This report describes the results of a study by the U.S. Geological Survey, in cooperation with the Delaware River Basin Commission, to develop a regional ground-water-flow model of the French Creek Basin in Chester County, Pa. The model was used to assist water-resource managers by illustrating the interconnection between ground-water and surface-water systems. The 70.7-square mile French Creek Basin is in the Piedmont Physiographic Province and is underlain by crystalline and sedimentary fractured-rock aquifers. Annual water budgets were calculated for 1969-2001 for the French Creek Basin upstream of streamflow-measurement station French Creek near Phoenixville (01472157). Average annual precipitation was 46.28 in. (inches), average annual streamflow was 20.29 in., average annual base flow determined by hydrograph separation was 12.42 in., and estimated average annual ET (evapotranspiration) was 26.10 in. Estimated average annual recharge was 14.32 in. and is equal to 31 percent of the average annual precipitation. Base flow made up an average of 61 percent of streamflow.
Ground-water flow in the French Creek Basin was simulated using the finite-difference MODFLOW-96 computer program. The model structure is based on a simplified two-dimensional conceptualization of the ground-water-flow system. The modeled area was extended outside the French Creek Basin to natural hydrologic boundaries; the modeled area includes 40 square miles of adjacent areas outside the basin. The hydraulic conductivity for each geologic unit was calculated from reported specific-capacity data determined from aquifer tests and was adjusted during model calibration. The model was calibrated for above-average conditions by simulating base-flow and water-level measurements made on May 1, 2001, using a recharge rate of 20 in/yr (inches per year). The model was calibrated for below-average conditions by simulating base-flow and water-level measurements made on September 11 and 17, 2001, using a recharge rate of 6.2 in/yr. Average conditions were simulated by adjusting the recharge rate until simulated streamflow at streamflow-measurement station 01472157 matched the long-term (1968-2001) average base flow of 54.1 cubic feet per second. The recharge rate used for average conditions was 15.7 in/yr.
The effect of drought in the French Creek Basin was simulated using a drought year recharge rate of 8 in/yr for 3 months. After 3 months of drought, the simulated streamflow of French Creek at streamflow-measurement station 01472157 decreased 34 percent. The simulations show that after 6 months of average recharge (15.7 in/yr) following drought, streamflow and water levels recovered almost to pre-drought conditions.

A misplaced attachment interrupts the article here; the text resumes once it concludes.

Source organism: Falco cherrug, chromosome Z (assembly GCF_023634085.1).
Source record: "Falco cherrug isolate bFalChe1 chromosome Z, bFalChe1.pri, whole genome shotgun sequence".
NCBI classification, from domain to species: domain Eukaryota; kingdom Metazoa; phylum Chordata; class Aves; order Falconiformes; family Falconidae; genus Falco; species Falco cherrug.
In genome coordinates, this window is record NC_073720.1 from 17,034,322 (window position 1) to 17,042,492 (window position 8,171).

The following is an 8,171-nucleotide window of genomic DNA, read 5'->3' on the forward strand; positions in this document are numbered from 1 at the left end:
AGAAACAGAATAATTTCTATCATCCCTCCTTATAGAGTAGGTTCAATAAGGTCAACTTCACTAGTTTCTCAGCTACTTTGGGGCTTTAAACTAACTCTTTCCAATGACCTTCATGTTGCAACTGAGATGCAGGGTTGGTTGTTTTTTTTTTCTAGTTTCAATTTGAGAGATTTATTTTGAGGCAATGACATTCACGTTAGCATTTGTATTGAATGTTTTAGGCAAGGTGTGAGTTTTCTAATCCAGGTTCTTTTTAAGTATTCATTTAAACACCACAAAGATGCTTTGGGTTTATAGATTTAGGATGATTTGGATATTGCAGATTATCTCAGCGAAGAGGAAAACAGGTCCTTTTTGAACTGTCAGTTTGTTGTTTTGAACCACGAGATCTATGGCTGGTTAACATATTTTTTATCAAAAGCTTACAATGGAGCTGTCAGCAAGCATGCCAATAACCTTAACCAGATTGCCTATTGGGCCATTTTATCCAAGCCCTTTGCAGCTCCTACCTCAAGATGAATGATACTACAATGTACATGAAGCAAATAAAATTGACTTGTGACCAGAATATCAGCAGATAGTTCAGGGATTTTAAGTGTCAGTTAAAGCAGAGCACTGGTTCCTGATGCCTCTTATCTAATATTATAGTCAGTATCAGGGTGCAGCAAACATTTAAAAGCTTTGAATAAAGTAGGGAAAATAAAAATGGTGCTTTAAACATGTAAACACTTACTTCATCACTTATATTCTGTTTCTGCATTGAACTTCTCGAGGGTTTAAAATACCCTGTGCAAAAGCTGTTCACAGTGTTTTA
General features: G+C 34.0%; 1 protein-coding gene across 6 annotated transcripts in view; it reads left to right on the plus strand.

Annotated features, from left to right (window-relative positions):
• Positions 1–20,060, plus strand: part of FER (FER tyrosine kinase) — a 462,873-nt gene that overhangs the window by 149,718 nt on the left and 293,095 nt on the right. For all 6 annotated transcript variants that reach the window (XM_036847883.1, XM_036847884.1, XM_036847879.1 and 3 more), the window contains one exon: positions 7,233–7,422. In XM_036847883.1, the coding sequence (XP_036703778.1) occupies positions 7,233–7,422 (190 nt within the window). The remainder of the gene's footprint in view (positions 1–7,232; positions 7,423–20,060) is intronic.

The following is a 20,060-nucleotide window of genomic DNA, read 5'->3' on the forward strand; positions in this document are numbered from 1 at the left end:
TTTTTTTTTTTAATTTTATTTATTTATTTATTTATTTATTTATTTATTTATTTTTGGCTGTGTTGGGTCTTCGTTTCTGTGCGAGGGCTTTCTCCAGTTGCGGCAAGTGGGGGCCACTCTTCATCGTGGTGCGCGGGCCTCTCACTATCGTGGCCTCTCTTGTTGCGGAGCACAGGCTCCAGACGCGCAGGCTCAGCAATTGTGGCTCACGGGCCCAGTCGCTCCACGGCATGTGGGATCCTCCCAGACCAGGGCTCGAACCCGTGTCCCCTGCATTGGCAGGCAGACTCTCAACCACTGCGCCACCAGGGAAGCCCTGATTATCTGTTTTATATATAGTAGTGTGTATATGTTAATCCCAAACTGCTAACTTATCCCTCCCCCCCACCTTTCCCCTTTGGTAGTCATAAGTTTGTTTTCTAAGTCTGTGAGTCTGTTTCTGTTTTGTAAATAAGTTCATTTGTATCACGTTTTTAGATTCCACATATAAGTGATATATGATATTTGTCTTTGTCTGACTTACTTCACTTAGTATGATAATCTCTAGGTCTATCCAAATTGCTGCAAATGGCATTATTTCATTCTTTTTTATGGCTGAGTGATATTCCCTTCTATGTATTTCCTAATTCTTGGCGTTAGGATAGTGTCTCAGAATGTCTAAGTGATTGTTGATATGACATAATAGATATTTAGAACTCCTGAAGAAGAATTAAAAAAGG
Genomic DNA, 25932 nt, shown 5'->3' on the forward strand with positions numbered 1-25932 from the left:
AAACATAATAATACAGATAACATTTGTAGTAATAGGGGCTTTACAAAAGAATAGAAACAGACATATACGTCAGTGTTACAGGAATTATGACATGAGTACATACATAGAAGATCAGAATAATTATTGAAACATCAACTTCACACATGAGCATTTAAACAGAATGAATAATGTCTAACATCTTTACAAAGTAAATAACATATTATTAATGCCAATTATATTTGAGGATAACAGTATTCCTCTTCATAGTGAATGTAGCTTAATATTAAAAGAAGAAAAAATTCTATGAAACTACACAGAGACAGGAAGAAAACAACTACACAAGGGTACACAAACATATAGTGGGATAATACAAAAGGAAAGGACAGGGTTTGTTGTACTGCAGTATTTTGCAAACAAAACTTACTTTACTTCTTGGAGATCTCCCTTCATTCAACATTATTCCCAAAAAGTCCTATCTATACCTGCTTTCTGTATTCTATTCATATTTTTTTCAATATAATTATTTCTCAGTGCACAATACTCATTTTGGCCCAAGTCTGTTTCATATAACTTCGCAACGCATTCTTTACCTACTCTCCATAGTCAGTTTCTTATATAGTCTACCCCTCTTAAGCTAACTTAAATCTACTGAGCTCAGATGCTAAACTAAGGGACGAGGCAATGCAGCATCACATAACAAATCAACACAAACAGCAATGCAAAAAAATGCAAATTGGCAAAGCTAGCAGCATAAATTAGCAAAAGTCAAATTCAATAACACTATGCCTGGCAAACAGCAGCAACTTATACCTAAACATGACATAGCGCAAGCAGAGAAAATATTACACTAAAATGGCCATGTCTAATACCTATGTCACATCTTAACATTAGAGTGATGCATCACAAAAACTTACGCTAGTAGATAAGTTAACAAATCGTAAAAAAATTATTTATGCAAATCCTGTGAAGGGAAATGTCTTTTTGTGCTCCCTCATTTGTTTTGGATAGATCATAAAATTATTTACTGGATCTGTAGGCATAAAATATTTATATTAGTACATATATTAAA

The effect of increased ground-water withdrawals on stream base flow in the South Branch French Creek Subbasin was simulated under average and drought conditions with pumping rates equal to 50, 75, and 100 percent of the Delaware River Basin Commission Ground Water Protected Area (GWPA) withdrawal limit (1,393 million gallons per year) with all pumped water removed from the basin. For average recharge conditions, the simulated streamflow of South Branch French Creek at the mouth decreased 18, 28, and 37 percent at a withdrawal rate equal to 50, 75, and 100 percent of the GWPA limit, respectively. After 3 months of drought recharge conditions, the simulated streamflow of South Branch French Creek at the mouth decreased 27, 40, and 52 percent at a withdrawal rate equal to 50, 75, and 100 percent of the GWPA limit, respectively.
The effect of well location on base flow, water levels, and the sources of water to the well was simulated by locating a hypothetical well pumping 200 gallons per minute in different places in the Beaver Run Subbasin with all pumped water removed from the basin. The smallest reduction in the base flow of Beaver Run was from a well on the drainage divide between the French Creek Basin and the Marsh Creek Basin to the south; the simulated base flow of Beaver Run at the mouth was reduced 1 percent. The greatest reduction in the base flow of Beaver Creek was from a well close to Beaver Run; the simulated base flow of Beaver Run at the mouth was reduced 8 percent. The simulations showed that (1) if the contributing area of a well is in a basin, pumping will affect stream base flow and water levels in that basin whether the well is inside or outside that basin; (2) wells in different areas of a basin away from a divide produce a similar reduction in base flow; (3) a well within a basin will derive more water from diverted base flow and less water from storage than a well on or near a basin divide; and (4) the reduction in base flow at the mouth of the stream is the same for a well in the headwaters and a well downstream near the confluence.
Model simulations illustrate some of the typical analyses and results that can be produced. The model was calibrated using annual values for recharge and ground-water ET and then was run using the annual values in a seasonally independent transient mode to show changes with time. The timing and relative magnitude of some of the changes simulated with the model when viewed in terms of a normal climatic year may be subject to considerable uncertainty because of the variability in seasonal recharge and ground-water ET rates. Transient model simulations for short-term periods are indicative of possible hydrologic system response and are considered an approximation.